Sri Lankan President Maithripala Sirisena is not giving up on trying to install former strongman Mahinda Rajapaksa as prime minister, a quest that has plunged the country into a weeks-long political crisis.
Sirisena on Sunday night called for a third no-confidence vote for Rajapaksa after lawmakers rejected him the first two times. Yesterday, the 225-member Sri Lankan parliament was adjourned just five minutes after the house convened for the first time since lawmakers brawled and threw objects at each other last week.
The lawmakers failed to agree on a committee to draw up the legislature’s agenda. They were to meet again on Friday.
“The offer to take a vote by name or by electronic voting system was once again prevented by the members of the purported government today, illegally holding onto power, fearing their inability to prove their majority and of getting exposed,” Sri Lanka Muslim Congress leader Rauff Hakeem said in a tweet.
The president has said he could only take a decision on the no-confidence motion if a vote is taken with member’s names or by electronic voting.
“He pointed out that it would be the most accepted method of voting by the intellectuals and the public of the country, as well as internationally,” a statement from the president said.
The disarray has left Sri Lanka without a prime minister after Sirisena abruptly removed Wickremesinghe on Oct. 26 and installed Rajapaksa.
Sirisena has refused to accept the parliament’s no-confidence votes and Wickremesinghe has refused to leave the prime minister’s official residence.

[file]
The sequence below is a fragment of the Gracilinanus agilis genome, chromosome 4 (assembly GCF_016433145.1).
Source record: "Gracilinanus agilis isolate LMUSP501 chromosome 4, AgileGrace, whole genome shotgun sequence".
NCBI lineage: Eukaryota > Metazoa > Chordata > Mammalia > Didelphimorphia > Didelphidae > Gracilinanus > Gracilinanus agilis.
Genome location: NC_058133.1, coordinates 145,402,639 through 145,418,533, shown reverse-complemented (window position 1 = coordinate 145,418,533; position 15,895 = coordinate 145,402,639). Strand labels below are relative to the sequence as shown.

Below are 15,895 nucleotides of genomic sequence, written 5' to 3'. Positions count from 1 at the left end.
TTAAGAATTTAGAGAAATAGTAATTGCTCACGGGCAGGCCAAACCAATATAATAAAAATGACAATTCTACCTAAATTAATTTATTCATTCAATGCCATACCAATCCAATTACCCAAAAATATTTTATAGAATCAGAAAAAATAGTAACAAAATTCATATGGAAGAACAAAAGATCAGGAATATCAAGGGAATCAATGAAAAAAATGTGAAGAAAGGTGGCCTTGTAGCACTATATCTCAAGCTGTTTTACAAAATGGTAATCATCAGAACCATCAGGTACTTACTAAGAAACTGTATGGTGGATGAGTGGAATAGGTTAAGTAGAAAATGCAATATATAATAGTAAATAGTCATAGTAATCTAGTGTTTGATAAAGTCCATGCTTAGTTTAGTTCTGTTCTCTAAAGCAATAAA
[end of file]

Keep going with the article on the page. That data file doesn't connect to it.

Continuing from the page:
On Sunday, the rival factions held talks with Sirisena in an effort to negotiate an end to the crisis, but it ended in failure, according to the two sides.
The US has urged the democratic process to be respected as concern mounts that Sri Lanka would shift back toward China under Rajapaksa. The crisis has stalled foreign aid and a US$1.5 billion IMF program.
Rajapaksa has challenged Wickremesinghe to a general election to let the people decide. Sirisena had earlier dissolved the parliament after his party conceded that they lacked the numbers, but that was halted by the Sri Lankan Supreme Court on a challenge by Wickremesinghe.
“The only way out of this situation is to go back to the people of this country and seek a clear mandate to govern,” Rajapaksa’s party said on Twitter on Friday.
Legislators on both sides say that with the administration at a standstill, key sectors such as tourism are suffering badly.
Lawmakers yesterday also submitted a motion to suspend Rajapaksa’s expenses.
A lawmaker from the Marxist People’s Liberation Front said that last week’s passing of the no-confidence motions meant that Rajapaksa’s office and the government ceased to exist and therefore has no power to spend public money.
Lawmaker Anura Dissanayaka said parliament has the power over public finances and it was on that basis that yesterday’s motion was submitted.
The vote is to take place on Thursday next week.
Additional reporting by AFP and AP
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